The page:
Hoppin’ Good News: We’re selling tickets to the Disneyland Resort! Take a look at our discounts on Disneyland tickets, including Park Hoppers for Disneyland Park and Disney California Adventure Park. Ribbit!
When we first started visiting theme parks as a family, back when Tad was a small frog and Lily wasn't even an egg waiting to hatch, we were always unsure just how much we'd get to do at the parks. Nowadays we don't worry about this at all—and not because everyone's all grown up. Tad's tall enough now for even the biggest coasters, but Lily still doesn't meet every height restriction. If you're planning a visit to the Happiest Place on Earth with tadpoles of your own, it's a good idea to familiarize yourself with the Disneyland height requirements.
Understanding what your children can and cannot ride goes a long way toward having a stress-free visit. Preparation begins at home. For example, when we start planning our visit to a new park, one of the first things we do is familiarize ourselves with the rides and check out any that have height requirements or the potential to scare Lily. We review park maps and videos from the comfort of our own lily pad.
The Disneyland Resort goes out of its way toward making sure all guests have fun, even if they can't experience all the rides. Let's start with the Disneyland height requirements and then we'll hop to Disneyland Rider Switch. If you want to see any of the Disneyland height requirement rides in action, check them out on our the Undercover Tourist YouTube channel.
Complete List of Disneyland Height Requirements
32 inches (81 cm) or taller
- Autopia - Disneyland
- Luigi's Rollickin' Roadsters - Disney California Adventure
- Mater's Junkyard Jamboree - Disney California Adventure
35 inches (89 cm) or taller
- Gadget's Go Coaster - Disneyland
36 inches (91 cm) or taller
- Tuck and Roll's Drive 'Em Buggies - Disney California Adventure
40 inches (102 cm) or taller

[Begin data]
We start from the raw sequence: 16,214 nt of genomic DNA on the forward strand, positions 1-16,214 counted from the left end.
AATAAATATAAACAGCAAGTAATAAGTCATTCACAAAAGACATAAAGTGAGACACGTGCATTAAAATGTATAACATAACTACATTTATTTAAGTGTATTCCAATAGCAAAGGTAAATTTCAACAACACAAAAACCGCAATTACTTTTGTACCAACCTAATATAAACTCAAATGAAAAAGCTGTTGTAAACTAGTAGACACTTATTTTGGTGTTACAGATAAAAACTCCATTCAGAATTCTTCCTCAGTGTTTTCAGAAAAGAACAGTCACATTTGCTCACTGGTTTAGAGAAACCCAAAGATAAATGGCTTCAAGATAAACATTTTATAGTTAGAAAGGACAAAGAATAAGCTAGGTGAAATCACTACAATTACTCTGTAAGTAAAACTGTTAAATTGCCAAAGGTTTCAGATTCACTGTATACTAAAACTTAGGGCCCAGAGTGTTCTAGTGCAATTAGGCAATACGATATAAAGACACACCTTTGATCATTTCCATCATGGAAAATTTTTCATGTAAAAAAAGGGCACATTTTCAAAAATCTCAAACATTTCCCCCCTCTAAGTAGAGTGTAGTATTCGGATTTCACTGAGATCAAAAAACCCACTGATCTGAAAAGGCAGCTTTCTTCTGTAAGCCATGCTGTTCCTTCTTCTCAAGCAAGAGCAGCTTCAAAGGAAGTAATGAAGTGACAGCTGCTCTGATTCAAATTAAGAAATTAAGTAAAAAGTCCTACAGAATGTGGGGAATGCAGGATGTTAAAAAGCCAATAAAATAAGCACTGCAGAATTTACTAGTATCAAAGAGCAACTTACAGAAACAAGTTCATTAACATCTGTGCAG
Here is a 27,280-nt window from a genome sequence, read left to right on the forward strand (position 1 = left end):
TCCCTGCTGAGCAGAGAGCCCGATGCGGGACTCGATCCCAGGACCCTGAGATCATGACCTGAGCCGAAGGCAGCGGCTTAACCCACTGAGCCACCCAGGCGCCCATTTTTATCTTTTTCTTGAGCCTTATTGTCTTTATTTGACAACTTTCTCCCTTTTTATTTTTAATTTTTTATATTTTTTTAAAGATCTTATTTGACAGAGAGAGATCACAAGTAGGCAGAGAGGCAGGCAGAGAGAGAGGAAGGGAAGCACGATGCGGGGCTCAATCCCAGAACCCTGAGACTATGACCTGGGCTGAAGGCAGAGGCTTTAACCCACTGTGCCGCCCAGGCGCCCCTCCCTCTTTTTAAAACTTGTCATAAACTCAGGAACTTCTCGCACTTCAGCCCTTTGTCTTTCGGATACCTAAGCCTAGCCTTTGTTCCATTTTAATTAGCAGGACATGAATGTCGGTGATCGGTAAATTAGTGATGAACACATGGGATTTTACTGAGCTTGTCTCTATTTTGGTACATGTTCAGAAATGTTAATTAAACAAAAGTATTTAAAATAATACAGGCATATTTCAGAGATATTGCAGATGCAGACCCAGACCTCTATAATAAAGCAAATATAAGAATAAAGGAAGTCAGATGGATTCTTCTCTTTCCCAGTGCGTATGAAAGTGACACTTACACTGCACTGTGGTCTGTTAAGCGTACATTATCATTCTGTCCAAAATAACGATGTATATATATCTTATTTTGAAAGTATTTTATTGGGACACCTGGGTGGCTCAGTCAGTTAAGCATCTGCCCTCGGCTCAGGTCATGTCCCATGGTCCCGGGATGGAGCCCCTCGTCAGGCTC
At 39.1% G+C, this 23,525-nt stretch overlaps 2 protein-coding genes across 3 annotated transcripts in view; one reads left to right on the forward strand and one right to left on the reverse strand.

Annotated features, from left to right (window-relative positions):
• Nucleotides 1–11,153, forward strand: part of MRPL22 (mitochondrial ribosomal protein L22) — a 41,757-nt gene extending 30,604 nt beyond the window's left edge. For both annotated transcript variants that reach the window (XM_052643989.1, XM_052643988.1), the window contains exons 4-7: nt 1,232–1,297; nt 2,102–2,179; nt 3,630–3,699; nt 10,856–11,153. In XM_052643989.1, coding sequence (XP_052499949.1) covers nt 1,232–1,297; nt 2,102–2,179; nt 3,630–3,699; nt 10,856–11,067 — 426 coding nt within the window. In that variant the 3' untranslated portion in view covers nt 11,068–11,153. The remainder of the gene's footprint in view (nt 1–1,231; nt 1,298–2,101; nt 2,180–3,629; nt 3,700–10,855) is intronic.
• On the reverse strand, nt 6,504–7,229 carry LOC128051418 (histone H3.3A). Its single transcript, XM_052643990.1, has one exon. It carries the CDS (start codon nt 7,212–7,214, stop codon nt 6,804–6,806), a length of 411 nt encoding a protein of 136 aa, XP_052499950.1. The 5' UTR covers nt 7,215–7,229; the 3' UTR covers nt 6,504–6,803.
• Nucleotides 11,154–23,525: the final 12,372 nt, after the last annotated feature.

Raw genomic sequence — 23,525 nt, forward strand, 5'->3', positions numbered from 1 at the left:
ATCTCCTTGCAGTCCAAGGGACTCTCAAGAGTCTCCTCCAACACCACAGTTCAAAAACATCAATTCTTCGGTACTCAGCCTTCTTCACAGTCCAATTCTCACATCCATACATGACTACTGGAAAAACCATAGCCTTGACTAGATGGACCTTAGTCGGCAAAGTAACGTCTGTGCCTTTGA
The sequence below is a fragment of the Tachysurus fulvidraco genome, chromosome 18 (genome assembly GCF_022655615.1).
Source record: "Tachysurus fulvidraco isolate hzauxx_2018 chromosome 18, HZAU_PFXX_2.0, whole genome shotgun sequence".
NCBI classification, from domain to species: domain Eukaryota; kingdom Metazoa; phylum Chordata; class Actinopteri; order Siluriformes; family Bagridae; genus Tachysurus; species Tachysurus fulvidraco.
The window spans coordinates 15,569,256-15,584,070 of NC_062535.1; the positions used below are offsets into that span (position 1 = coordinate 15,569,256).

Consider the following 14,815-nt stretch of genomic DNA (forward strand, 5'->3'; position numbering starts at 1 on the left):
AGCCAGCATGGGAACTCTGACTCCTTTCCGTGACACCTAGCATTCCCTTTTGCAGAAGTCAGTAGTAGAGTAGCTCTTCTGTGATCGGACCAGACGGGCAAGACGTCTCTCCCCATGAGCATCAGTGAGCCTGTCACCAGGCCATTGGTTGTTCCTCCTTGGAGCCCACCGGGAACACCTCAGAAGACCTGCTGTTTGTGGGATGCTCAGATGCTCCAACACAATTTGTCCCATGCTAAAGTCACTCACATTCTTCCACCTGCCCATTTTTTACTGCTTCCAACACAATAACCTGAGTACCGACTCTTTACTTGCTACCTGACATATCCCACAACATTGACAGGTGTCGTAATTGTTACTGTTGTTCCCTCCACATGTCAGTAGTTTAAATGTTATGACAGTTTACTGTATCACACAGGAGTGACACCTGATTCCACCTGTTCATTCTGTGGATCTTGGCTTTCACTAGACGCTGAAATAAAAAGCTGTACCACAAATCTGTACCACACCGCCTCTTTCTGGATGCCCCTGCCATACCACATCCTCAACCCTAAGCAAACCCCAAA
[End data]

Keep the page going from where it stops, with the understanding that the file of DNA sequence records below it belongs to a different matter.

- Big Thunder Mountain Railroad - Disneyland
- Guardians of the Galaxy — Mission: BREAKOUT! - Disney California Adventure
- Jumpin' Jellyfish - Disney California Adventure
- Radiator Springs Racers - Disney California Adventure
- Silly Symphony Swings - Disney California Adventure
- Soarin' Around the World - Disney California Adventure
- Space Mountain - Disneyland
- Splash Mountain - Disneyland
- Star Tours — The Adventures Continue - Disneyland
42 inches (107 cm) or taller
- Goofy's Sky School - Disney California Adventure
- Grizzly River Run - Disney California Adventure
- Matterhorn Bobsleds - Disneyland
46 inches (117 cm) or taller
- Indiana Jones Adventure - Disneyland
48 inches (122 cm) or taller
- California Screamin' (soon to be Incredicoaster) - Disney California Adventure
Disneyland Rider Switch
While the list above of Disneyland height requirements may seem long, we should tell you that most of the attractions at Disneyland and Disney California Adventure don't have height requirements. Indeed, the Disney parks are among the most kid- and baby-friendly parks on the planet. It's possible that you could skip every ride with a height requirement at Disneyland and still have a full day—and a great time! Still, we know that the rides with height requirements are also some of the most amazing and most popular at the parks. There's no way Tad would let us head to Disneyland and not ride Radiator Springs Racers or Indiana Jones Adventure!